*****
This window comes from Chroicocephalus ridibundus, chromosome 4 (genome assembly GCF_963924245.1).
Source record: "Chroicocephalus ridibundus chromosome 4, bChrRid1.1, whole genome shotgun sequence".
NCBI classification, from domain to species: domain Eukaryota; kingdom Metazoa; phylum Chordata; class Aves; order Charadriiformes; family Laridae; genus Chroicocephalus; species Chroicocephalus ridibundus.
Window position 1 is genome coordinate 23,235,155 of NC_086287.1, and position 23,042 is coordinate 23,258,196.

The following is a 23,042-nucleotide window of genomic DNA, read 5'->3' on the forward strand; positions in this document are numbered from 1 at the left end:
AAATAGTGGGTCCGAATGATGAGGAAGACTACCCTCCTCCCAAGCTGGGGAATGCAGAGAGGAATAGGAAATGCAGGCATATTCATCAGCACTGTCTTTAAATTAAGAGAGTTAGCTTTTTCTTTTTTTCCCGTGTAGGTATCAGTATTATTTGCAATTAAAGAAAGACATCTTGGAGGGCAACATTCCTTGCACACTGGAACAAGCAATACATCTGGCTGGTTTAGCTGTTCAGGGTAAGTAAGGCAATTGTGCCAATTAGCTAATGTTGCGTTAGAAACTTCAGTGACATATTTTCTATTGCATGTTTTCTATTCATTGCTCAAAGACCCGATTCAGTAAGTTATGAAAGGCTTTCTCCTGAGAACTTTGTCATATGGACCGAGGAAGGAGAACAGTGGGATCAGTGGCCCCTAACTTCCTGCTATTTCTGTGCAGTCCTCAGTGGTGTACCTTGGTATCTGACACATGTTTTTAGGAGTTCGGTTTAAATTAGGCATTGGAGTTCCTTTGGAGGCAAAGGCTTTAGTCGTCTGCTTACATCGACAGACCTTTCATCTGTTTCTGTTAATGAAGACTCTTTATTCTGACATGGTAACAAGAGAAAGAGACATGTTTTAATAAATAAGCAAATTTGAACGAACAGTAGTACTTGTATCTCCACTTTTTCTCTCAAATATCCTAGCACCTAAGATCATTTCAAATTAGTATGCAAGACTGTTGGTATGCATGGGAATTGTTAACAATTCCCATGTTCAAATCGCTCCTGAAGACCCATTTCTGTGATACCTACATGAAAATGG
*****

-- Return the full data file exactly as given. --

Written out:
This window comes from Chroicocephalus ridibundus, chromosome 4 (genome assembly GCF_963924245.1).
Source record: "Chroicocephalus ridibundus chromosome 4, bChrRid1.1, whole genome shotgun sequence".
NCBI classification, from domain to species: domain Eukaryota; kingdom Metazoa; phylum Chordata; class Aves; order Charadriiformes; family Laridae; genus Chroicocephalus; species Chroicocephalus ridibundus.
Window position 1 is genome coordinate 23,235,155 of NC_086287.1, and position 23,042 is coordinate 23,258,196.

The following is a 23,042-nucleotide window of genomic DNA, read 5'->3' on the forward strand; positions in this document are numbered from 1 at the left end:
AAATAGTGGGTCCGAATGATGAGGAAGACTACCCTCCTCCCAAGCTGGGGAATGCAGAGAGGAATAGGAAATGCAGGCATATTCATCAGCACTGTCTTTAAATTAAGAGAGTTAGCTTTTTCTTTTTTTCCCGTGTAGGTATCAGTATTATTTGCAATTAAAGAAAGACATCTTGGAGGGCAACATTCCTTGCACACTGGAACAAGCAATACATCTGGCTGGTTTAGCTGTTCAGGGTAAGTAAGGCAATTGTGCCAATTAGCTAATGTTGCGTTAGAAACTTCAGTGACATATTTTCTATTGCATGTTTTCTATTCATTGCTCAAAGACCCGATTCAGTAAGTTATGAAAGGCTTTCTCCTGAGAACTTTGTCATATGGACCGAGGAAGGAGAACAGTGGGATCAGTGGCCCCTAACTTCCTGCTATTTCTGTGCAGTCCTCAGTGGTGTACCTTGGTATCTGACACATGTTTTTAGGAGTTCGGTTTAAATTAGGCATTGGAGTTCCTTTGGAGGCAAAGGCTTTAGTCGTCTGCTTACATCGACAGACCTTTCATCTGTTTCTGTTAATGAAGACTCTTTATTCTGACATGGTAACAAGAGAAAGAGACATGTTTTAATAAATAAGCAAATTTGAACGAACAGTAGTACTTGTATCTCCACTTTTTCTCTCAAATATCCTAGCACCTAAGATCATTTCAAATTAGTATGCAAGACTGTTGGTATGCATGGGAATTGTTAACAATTCCCATGTTCAAATCGCTCCTGAAGACCCATTTCTGTGATACCTACATGAAAATGG